In the preface, the editors introduce us to the importance of the marketplace of ideas. They state,
"The marketplace of ideas concept holds that best policy arises from the competition of divergent ideas in a free and transparent public discourse, an important element of liberal democracy.... Critical debate facilitates the twin tasks of validation and refutation. It also heightens an understanding of the issue, permits contradicitons to be resolved, and ultimately promotes correct rather than false knowledge." (p. vii)
In reading about both sides of these debates, my appreciation and respect for the complexity of social work practice grows exponentially. These debates make me think of great social workers, in the field and in the academy, who inspired me and who's practice was guided by the philosophy of the marketplace of ideas in social work. I realized one reason why they inspired me is that they were not afraid to enter into these debates. They were well informed in the nuances of the issues and were willing to listen to others in the debating process. They didn't shut down the conversation when the other side did not immediately agree with their position in the debate. They did not close their mind to a different position and they did not judge the person because he or she did not agree with their side of the debate. I think competent social workers are constantly participating in the marketplace of ideas regarding the social work profession. This is not easy - this requires moral courage, humility, and respect. This book inspires me (and I hope you too!) to learn more about the controversies of our profession and to be willing to find others who also want to grow and contribute to the marketplace of social work ideas. If we are to be healthy, influential, and competent professionals, we need to shed the notion of not offending other and add our voice to the conversations.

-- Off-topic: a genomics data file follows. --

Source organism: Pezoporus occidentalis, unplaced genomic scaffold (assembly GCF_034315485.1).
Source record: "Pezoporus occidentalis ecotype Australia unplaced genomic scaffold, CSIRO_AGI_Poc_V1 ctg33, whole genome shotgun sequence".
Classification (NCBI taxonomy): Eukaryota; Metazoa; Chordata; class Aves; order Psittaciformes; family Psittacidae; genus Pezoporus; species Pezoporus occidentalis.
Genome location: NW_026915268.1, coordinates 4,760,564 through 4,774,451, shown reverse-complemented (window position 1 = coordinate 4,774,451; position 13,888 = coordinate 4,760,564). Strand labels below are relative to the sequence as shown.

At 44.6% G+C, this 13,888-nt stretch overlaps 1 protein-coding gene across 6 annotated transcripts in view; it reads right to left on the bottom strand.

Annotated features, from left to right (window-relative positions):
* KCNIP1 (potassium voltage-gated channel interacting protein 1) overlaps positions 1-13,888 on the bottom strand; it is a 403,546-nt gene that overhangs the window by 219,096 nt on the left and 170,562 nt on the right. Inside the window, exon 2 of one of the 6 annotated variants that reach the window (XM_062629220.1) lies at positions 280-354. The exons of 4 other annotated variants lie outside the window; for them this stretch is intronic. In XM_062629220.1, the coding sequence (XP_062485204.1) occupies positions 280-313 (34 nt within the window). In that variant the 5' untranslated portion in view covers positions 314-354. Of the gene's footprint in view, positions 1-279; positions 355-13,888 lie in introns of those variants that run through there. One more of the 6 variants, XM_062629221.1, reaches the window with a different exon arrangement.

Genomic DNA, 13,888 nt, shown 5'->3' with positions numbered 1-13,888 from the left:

I'd love to hear from you if you've read the book and have questions, comments, or ideas! What helps you to enter into critical debate that adds value to the profession of social work?